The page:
Chicago White Sox – No. 43
April 17, 1987 |
|April 30, 2012 for the Miami Marlins|
(through April 22, 2015)
|Earned run average||2.50|
Daniel Lee "Dan" Jennings (born April 17, 1987) is an American professional baseball pitcher for the Chicago White Sox of Major League Baseball (MLB). He previously played for the Miami Marlins. He attended the University of Nebraska, and is listed as 6'3" and 190 lbs. He bats and throws left handed.
Though born in Berkeley, California, Jennings was raised in West Des Moines, Iowa. There, he attended Valley High School. Playing for the schools baseball team, he led the team to back-to-back state championships in 2004 and 2005. As a senior in 2005, Jennings pitched to a 9–0 win–loss record and 0.85 earned run average (ERA), earning All-State honors.
Jennings attended the University of Nebraska, where he played college baseball for the Cornhuskers. He was drafted by the Marlins in the ninth round of the 2008 MLB Draft. He made his professional debut that season for the Jamestown Jammers of the Class A-Short Season New York-Penn League.
Across three levels of minor league baseball in 2009, Jennings had a combined 1–2 record, six saves, and 2.15 ERA in 45 games overall, allowing with 26 walks and while striking out 69 batters in 62⅔ innings pitched for the Greensboro Hornets of the Class A South Atlantic League, the Jupiter Hammerheads of the Class A-Advanced Florida State League, and the Jacksonville Suns of the Class AA Southern League. Baseball America rated Jennings as the Marlins' fourth best pitching prospect, and 13th best overall. Returning to Jacksonville in 2010, Jennings was suspended for 50 games for violating minor league baseball's policy banning the use of performance-enhancing drugs. The Marlins added Jennings to their 40-man roster after the 2011 season to protect him from the Rule 5 draft.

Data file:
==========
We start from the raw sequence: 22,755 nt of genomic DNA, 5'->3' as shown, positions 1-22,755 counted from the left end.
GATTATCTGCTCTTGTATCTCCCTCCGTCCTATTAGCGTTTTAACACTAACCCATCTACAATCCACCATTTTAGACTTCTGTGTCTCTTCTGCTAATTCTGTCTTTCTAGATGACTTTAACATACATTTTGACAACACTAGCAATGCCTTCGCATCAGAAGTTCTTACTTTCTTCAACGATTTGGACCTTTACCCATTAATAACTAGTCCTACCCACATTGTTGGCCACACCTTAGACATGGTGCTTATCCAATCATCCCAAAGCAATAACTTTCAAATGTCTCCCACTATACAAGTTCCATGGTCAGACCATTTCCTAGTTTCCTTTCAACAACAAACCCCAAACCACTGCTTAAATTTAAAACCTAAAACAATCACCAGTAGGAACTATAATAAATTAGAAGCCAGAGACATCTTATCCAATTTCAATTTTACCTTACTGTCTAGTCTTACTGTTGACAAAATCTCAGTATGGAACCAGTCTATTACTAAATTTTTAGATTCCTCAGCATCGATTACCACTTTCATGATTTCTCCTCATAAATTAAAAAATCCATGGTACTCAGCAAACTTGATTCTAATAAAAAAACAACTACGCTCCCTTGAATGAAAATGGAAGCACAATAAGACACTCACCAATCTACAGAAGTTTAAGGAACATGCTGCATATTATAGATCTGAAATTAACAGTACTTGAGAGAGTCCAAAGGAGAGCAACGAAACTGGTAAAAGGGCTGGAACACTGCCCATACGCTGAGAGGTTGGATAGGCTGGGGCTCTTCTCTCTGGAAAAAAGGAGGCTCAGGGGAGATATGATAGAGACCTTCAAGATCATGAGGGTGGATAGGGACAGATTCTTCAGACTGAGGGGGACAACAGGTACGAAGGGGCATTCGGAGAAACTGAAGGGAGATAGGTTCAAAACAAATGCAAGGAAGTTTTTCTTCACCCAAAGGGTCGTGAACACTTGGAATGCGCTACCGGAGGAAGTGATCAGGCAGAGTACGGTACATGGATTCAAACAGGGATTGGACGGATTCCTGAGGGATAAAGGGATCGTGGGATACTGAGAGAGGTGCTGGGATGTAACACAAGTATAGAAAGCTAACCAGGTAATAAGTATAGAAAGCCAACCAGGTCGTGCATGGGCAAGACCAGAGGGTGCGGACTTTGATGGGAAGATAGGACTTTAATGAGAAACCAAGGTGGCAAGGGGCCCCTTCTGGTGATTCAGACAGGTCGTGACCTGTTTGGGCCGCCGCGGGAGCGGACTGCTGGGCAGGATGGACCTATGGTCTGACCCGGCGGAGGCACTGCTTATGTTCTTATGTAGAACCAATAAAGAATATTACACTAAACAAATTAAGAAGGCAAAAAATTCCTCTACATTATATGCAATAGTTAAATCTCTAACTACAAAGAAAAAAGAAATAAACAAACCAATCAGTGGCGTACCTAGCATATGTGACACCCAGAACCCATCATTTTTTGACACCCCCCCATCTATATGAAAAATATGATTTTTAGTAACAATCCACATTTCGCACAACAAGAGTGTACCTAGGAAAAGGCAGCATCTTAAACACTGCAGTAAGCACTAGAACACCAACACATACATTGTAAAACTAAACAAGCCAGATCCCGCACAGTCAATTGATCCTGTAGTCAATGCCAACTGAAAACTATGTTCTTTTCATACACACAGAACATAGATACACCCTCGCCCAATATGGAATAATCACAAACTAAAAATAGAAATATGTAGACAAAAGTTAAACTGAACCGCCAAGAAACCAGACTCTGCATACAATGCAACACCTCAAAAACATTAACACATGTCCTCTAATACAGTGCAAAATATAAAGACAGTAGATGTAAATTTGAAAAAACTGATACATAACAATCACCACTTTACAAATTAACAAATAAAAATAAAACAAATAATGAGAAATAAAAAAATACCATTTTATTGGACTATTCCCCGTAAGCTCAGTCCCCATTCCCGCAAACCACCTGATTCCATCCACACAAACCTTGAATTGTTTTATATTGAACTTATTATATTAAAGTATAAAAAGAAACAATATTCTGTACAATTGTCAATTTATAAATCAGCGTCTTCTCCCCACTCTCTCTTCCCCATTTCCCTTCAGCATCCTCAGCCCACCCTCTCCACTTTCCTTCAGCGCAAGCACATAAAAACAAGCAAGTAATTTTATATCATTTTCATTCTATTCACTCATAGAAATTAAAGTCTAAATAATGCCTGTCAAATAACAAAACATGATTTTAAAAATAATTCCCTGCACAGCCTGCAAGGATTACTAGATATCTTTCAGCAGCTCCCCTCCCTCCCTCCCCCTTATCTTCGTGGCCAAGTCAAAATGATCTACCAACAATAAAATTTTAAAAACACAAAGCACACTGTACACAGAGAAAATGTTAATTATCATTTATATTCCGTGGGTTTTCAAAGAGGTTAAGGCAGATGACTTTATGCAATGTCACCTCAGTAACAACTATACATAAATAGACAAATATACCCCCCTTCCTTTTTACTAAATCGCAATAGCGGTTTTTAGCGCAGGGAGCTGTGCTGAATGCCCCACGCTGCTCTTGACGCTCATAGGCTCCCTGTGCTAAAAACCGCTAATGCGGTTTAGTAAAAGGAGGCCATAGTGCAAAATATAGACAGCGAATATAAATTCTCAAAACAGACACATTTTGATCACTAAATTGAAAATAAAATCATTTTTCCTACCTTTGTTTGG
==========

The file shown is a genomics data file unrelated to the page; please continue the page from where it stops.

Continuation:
Jennings began the 2012 season with the New Orleans Zephyrs of the Class AAA Pacific Coast League. In nine appearances, he had a 2.08 ERA. The Marlins promoted Jennings to MLB on April 30, 2012, and he pitched a scoreless inning in relief in his debut that day.
On August 7, 2014, Jennings was pitching in relief against the Pittsburgh Pirates when Jordy Mercer hit a line drive that accidentally struck Jennings in the head, suffering a concussion in the process. Jennings was kept overnight in a Pittsburgh hospital for observations instead of accompanying the Marlins to Cincinnati for their next series against the Cincinnati Reds after the game. Jennings later thanked Pirates fans on Twitter for their support after the crowd at PNC Park gave Jennings a standing ovation when he was carted off the field and gave the crowd a thumbs-up.
Jennings has been confused for the son of Dan Jennings, who was an executive for the Marlins when the younger Jennings was pitching for them. His parents, Bob and Janet Jennings, live in West Des Moines. He is married. Jennings' parents, fiancee, and her parents all flew to Miami to watch Jennings' MLB debut.
- "Jacksonville's Jennings suspended - MiLB.com News - The Official Site of Minor League Baseball". MiLB.com. Retrieved May 20, 2015.
- Iowan Jennings pitches one scoreless inning in MLB debut. He finished the season with a 1-0 record, a 1.89 ERA, a 1.53 WHIP, 11 walks, and 8 strikeouts in 19 innings pitched. | The Des Moines Register | DesMoinesRegister.com
- McCool, Dan (July 27, 2005). "Headline: Perfection is the rule for Valley's Jennings". Des Moines Register. p. C.6. Retrieved December 12, 2014. (subscription required)
- "Marlins' Dan Jennings could soon join fellow Nebraska alum Joba Chamberlain in majors". tribunedigital-sunsentinel. Retrieved May 20, 2015.
- "Miami Marlins - PlayerWatch". tribunedigital-chicagotribune. Retrieved May 20, 2015.
- Dan Jennings concussed by liner ESPN.com (August 8, 2014)
- Chicago Tribune (December 11, 2014). "White Sox acquire lefty reliever Dan Jennings from Marlins". chicagotribune.com. Retrieved December 12, 2014.
- Career statistics and player information from MLB, or ESPN, or Baseball-Reference, or Fangraphs, or The Baseball Cube, or Baseball-Reference (Minors)